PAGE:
The M Interview: Def Leppard, rock's survivors
When it comes to personal setbacks and adversities, veteran British rockers Def Leppard have seen it all.
In 1984, a serious car accident caused drummer Rick Allen to lose his left arm, yet he continued playing and till today, uses a specially-designed electronic drum kit.
Then in 1991, guitarist Steve Maynard Clark died from respiration failure, brought on by an overdose of alcohol, anti-depressants and prescription drugs.
More than three decades later, the struggles for these hair metal giants appear to be an ongoing reality — their guitarist Vivian Campbell, who was diagnosed with Hodgkin’s lymphoma in 2013, revealed last month that his cancer has returned after being in remission for a couple of years.
Yet, just like their upbeat hits Photograph, Animal and Pour Some Sugar On Me, the Sheffield quintet — which also comprises frontman Joe Elliott, bassist Rick Savage and guitarist Phil Collen — have stayed positive throughout.
Ahead of their one-night concert in Singapore next month, M spoke to Collen, 57, over the phone from “a beach in California” to talk about overcoming ordeals, their new single Dangerous and that 1D song...
You guys last played in Singapore in 1996. Any fond memories of our country?
We had a great time. I remember we were at Boat Quay, which was really cool. I don’t drink, but it was wonderful to take in the sights. Singapore is very clean, one of the cleanest cities I’ve ever been to in my life.
With your new single being titled Dangerous, what’s the most dangerous situation you guys have found yourselves in?
Once, we were on a plane that almost crashed. We were on tour, flying to St. Louis (in the US) when our plane dropped 2,000 feet (610m) in two seconds. It was extremely scary and pretty weird.
After the encounter, we found out that two storms had met each other and our pilot didn’t have any choice but to manoeuvre the plane out of the way.
The first few years after Rick lost his arm, did he have a rough time getting back to speed with the band?
It wasn’t an easy time for all of us, as we had also lost (bandmate) Steve Clark.
We were living in a house in Ireland and Rick would get up at 8am every morning to play the drums. He would blast away, not stopping till midnight. He wanted to get his left foot as accurate as possible (Allen utilises a combination of electronic pads and foot pedals to trigger the snare drum, using the foot normally used for hi-hat pedals).
Of course it was a lot of hard work on his part and he has done so much.
PHOTO: ROSS HALFIN
How is Vivian coping with cancer?
He has different types of cancer therapy going on, we are keeping our fingers crossed that his treatments work.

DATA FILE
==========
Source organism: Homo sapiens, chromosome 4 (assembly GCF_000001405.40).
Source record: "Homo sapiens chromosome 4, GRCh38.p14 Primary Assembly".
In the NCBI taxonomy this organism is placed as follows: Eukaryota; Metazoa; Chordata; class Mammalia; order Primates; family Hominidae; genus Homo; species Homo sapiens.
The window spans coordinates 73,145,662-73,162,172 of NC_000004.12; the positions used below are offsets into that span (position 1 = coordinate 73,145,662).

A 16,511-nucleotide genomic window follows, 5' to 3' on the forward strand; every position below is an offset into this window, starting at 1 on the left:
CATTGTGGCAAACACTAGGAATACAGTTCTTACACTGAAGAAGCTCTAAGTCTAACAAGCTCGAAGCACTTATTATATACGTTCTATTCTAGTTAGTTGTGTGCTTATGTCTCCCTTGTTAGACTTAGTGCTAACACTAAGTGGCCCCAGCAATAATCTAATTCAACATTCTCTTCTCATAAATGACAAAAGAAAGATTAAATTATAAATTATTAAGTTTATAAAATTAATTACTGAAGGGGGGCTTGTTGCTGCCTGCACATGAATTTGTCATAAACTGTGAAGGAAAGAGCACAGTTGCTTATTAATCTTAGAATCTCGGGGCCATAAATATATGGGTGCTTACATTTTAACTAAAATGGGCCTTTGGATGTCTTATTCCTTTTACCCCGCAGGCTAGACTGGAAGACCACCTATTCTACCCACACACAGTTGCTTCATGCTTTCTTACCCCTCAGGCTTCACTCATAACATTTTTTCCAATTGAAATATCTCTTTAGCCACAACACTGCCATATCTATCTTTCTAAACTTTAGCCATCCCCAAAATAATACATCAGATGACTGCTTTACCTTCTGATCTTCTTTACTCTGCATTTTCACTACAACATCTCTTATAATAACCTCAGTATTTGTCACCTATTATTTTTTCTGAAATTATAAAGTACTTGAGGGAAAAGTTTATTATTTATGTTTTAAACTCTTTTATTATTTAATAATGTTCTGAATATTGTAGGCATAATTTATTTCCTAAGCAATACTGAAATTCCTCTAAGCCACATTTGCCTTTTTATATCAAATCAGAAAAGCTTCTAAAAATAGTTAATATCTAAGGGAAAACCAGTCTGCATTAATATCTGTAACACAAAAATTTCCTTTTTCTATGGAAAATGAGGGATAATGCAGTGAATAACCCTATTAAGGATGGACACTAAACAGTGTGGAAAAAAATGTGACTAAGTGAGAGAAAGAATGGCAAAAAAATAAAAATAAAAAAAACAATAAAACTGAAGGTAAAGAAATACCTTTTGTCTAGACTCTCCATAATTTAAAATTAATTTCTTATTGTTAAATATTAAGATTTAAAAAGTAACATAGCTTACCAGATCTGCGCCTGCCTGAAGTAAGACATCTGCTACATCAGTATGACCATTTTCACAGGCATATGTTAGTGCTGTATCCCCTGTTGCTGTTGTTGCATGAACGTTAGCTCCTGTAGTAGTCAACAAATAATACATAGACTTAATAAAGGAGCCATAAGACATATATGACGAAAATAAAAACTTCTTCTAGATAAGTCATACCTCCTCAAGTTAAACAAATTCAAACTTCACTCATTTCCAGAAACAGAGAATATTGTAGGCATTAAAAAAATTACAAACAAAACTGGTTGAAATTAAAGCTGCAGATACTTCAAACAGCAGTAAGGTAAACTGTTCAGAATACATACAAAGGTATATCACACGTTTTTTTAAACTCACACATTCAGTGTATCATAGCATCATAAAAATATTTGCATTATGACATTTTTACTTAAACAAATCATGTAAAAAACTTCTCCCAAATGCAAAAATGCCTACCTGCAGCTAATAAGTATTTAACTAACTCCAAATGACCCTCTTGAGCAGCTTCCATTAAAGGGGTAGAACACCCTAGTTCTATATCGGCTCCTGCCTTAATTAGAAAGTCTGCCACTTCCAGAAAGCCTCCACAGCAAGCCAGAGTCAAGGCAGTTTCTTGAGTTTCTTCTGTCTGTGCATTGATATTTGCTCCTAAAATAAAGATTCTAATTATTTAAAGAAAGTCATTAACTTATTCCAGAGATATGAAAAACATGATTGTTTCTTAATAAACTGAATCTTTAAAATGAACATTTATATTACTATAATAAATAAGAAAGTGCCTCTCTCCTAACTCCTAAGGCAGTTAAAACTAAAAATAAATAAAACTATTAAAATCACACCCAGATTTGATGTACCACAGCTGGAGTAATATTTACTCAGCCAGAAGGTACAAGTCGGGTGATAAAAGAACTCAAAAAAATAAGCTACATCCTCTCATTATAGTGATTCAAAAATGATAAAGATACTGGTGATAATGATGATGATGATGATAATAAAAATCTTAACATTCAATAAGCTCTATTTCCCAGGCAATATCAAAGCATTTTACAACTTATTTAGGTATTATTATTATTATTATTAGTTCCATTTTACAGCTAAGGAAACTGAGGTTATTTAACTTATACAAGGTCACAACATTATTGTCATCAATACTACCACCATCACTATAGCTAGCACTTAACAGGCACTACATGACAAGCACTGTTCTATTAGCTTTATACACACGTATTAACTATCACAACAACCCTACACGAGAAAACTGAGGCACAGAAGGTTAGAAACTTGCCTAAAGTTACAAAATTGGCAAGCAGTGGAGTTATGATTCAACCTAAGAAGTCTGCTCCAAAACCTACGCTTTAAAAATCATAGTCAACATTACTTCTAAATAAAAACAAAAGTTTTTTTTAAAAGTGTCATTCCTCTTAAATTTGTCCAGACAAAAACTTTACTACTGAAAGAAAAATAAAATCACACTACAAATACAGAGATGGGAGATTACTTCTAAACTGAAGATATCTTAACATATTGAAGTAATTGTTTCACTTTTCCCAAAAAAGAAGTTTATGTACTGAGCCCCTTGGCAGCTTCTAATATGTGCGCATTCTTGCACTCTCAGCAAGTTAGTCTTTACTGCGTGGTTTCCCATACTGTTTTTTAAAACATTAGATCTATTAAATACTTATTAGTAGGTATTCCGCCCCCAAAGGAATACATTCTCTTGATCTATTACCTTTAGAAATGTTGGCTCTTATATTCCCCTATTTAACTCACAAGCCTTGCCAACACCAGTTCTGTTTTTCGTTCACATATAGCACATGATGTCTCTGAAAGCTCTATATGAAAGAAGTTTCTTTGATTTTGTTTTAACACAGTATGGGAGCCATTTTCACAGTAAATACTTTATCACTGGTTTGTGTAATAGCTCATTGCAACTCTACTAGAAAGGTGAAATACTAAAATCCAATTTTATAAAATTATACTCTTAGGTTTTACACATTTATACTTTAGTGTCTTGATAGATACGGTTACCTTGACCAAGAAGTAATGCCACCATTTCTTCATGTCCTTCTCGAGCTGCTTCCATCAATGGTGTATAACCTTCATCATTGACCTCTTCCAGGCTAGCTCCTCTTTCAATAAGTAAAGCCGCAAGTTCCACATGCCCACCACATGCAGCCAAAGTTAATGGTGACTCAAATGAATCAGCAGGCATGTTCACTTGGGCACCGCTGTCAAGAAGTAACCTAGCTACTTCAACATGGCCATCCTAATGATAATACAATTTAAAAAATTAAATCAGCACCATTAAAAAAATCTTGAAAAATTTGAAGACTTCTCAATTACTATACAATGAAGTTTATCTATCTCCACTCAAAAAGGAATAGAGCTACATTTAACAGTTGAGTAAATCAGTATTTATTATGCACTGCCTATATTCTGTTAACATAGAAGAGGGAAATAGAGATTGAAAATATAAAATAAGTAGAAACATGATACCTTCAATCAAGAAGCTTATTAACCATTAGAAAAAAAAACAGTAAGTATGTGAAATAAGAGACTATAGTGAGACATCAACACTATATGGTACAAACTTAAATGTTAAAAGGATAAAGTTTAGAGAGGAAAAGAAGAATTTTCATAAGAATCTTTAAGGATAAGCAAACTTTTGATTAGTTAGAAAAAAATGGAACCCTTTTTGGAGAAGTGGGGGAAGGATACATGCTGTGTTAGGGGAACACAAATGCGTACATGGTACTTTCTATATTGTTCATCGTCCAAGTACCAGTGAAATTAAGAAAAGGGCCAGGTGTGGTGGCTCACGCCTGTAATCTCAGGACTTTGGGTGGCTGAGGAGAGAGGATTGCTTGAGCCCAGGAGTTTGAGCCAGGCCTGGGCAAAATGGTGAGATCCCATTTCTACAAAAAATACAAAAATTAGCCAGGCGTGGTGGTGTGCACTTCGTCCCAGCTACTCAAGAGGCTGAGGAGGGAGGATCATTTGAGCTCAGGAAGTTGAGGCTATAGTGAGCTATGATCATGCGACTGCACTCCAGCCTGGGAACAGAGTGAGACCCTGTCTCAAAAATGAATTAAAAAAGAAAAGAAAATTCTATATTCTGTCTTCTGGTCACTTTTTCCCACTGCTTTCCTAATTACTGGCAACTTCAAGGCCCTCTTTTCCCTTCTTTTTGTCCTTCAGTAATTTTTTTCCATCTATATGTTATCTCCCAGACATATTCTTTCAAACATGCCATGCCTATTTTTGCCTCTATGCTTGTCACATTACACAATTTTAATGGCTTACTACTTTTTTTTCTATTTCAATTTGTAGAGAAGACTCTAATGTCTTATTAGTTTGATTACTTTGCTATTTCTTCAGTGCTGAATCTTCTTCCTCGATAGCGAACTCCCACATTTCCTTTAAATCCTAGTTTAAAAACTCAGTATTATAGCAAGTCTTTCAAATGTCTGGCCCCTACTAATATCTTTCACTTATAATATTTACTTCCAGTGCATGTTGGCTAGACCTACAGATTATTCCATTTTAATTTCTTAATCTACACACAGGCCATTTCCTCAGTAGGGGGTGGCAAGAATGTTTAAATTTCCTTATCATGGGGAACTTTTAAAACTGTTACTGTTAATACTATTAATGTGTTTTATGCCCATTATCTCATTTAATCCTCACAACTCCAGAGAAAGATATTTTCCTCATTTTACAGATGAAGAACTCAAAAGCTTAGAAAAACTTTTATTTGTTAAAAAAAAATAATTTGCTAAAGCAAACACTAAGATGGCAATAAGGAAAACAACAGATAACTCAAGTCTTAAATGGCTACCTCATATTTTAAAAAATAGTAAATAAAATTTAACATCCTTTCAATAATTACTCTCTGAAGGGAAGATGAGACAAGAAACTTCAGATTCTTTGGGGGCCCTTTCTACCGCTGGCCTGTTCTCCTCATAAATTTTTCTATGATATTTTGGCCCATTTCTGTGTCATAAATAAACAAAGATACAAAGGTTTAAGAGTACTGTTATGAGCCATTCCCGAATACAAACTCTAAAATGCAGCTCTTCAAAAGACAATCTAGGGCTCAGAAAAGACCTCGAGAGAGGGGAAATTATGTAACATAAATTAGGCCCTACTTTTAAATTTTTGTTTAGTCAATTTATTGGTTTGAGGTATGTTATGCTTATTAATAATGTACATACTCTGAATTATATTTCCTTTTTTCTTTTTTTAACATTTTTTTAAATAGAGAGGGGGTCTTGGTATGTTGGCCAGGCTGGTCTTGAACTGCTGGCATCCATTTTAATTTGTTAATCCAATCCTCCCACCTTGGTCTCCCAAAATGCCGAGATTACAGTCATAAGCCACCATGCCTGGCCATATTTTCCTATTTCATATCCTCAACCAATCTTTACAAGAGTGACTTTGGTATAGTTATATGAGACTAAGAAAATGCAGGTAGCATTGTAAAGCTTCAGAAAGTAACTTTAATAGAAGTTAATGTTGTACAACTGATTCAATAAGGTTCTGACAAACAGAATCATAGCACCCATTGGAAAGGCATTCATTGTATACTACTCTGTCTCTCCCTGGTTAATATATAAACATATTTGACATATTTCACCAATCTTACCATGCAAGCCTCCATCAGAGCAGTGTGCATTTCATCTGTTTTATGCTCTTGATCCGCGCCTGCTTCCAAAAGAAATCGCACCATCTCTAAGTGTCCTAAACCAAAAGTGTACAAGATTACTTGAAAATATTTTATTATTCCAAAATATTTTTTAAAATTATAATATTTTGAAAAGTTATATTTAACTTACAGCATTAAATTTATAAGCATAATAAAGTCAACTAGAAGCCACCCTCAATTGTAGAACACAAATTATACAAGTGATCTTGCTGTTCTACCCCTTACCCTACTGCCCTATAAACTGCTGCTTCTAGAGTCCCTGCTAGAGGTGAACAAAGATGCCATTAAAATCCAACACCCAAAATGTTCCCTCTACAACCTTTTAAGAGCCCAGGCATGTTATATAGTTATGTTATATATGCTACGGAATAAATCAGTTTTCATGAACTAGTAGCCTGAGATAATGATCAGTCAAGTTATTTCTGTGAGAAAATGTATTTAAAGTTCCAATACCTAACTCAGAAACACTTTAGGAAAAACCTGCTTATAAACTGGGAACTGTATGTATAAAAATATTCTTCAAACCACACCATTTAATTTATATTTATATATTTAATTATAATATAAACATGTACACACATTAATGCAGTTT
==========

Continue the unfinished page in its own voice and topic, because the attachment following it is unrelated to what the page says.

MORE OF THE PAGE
You guys were huge in the 1980s. Personally, what was the best and worst part about the 1980s?
The music industry really took off in the 80s, but unfortunately, it was more a business thing than an art form.
To put it simply, the 80s marked the start of a flourishing music business, but the end of good music.
Do you listen to today’s pop music? Any new pop acts you like?
Today’s pop tunes are mostly written by a bunch of producers and songwriters and they’re very much contrived.
Everyone is copying everyone, there’s a lot of duplication. The last good material I heard was at least five years ago, by (US electronic music producer-DJ) Skrillex. He came up with some very cool stuff.
Speaking of copying, I’m sure you’ve read that netizens found UK boy band One Direction’s song, Midnight Memories, strikingly similar to Pour Some Sugar On Me. What is your take on that?
Well, someone else wrote and produced that song for (One Direction), (the boys) didn’t write it.
All of us musicians get inspired by older songs and duplicate things here and there, we all do it to a certain extent. It’s all fine. That said, I do think Midnight Memories sounds a little too close to Pour Some Sugar On Me.
What are your favourite Def Leppard hits to play live?
I don’t get tired of playing anything. (Laughs) I mean, sound checks are boring, but the minute you put an audience there, everything becomes amazing.
It’s wonderful seeing people halfway across the world singing along to songs that you recorded in a studio.
I prefer doing our high-energy tunes, as it’s more of a challenge, rhythm-wise. Slow songs are fine, but our faster songs are the ones that really show off our amazing grooves.
WHAT: Def Leppard Live In Singapore
WHEN: Nov 24, 8pm
WHERE: Suntec Singapore Convention & Exhibition Centre Level 6, Hall 601-604
TICKETS: $108 to $168 from Sistic (www.sistic.com.sg or 6348-5555)
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